A record number of COVID-19 cases in the United States, a delay in action on the Build Back Better bill, the gap between inflation and pay raises, potentially easing pressure on global supply chains, non-traditional retail tenants, increasing COVID-19 cases in Connecticut, and a call for lower sales taxes in Connecticut are among the top business news items this morning.
COVID-19 cases in the United States exceeded 1 million on Monday, according to data from Johns Hopkins University, though health officials say this is likely an undercount since more people are testing for the virus at home. The spread of the Omicron variant is causing numerous disruptions across industries, including further delays to plans to return to the office.
Following reports that he has continued discussions with the White House on the matter, Senator Joe Manchin said he remains opposed to the $2 trillion Build Back Better Act. Other Democratic lawmakers have signaled that they are willing to work with Manchin to reach a compromise on the bill, which funds several social and environmental initiatives, but that they will prioritize other goals for now.
A New York Times survey shows that few workers are seeing their pay keep pace with inflation despite wages rising at a rapid clip. Just 17 percent said the pay raises they have received have kept up with inflation, while most of the remainder said inflation has outpaced their bump in pay or that they did not receive any increase in compensation at all.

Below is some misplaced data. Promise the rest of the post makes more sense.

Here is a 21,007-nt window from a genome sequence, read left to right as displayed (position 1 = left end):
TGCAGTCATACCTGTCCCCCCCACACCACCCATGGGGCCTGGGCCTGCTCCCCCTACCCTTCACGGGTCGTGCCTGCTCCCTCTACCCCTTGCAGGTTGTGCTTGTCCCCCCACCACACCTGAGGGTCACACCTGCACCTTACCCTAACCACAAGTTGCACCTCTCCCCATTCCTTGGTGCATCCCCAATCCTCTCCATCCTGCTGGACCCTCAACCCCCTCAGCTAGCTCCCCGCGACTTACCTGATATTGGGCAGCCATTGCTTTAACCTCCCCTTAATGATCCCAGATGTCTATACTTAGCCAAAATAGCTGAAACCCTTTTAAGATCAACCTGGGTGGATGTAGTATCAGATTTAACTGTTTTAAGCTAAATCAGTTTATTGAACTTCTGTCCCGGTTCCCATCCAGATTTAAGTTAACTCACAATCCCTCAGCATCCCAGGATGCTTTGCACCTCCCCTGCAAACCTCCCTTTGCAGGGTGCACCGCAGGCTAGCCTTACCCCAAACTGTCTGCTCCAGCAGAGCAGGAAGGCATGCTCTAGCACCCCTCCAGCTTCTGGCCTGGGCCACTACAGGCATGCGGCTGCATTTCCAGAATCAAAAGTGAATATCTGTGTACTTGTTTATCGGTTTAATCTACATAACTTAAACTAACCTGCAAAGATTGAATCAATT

A report from the New York Federal Reserve says that pressures on global supply chains are at their highest point since 1997. However, it also suggests that these pressures have peaked and are likely to moderate moving forward.
Retail landlords are pursuing non-traditional tenants as COVID-19 continues to disrupt businesses and consumer shopping trends. Empty spaces are being filled with options such as pop-up shops and art spaces, and landlords are often being more flexible about what tenants they will consider and what lease terms they will offer.
Connecticut’s daily test positivity rate for COVID-19 increased again, reaching 23.85 percent on Tuesday. Hospitalizations climbed to 1,562, the highest level since May 2020, but Governor Ned Lamont said vaccinations and boosters are helping to keep the number of serious cases in the state down.
Republicans in the Connecticut Senate are urging a temporary reduction in the state’s sales taxes, reducing their base rate from 6.35 percent to 5.99 percent and suspending a surcharge on prepared food. The lawmakers say this reduction would offer relief to families coping with higher prices.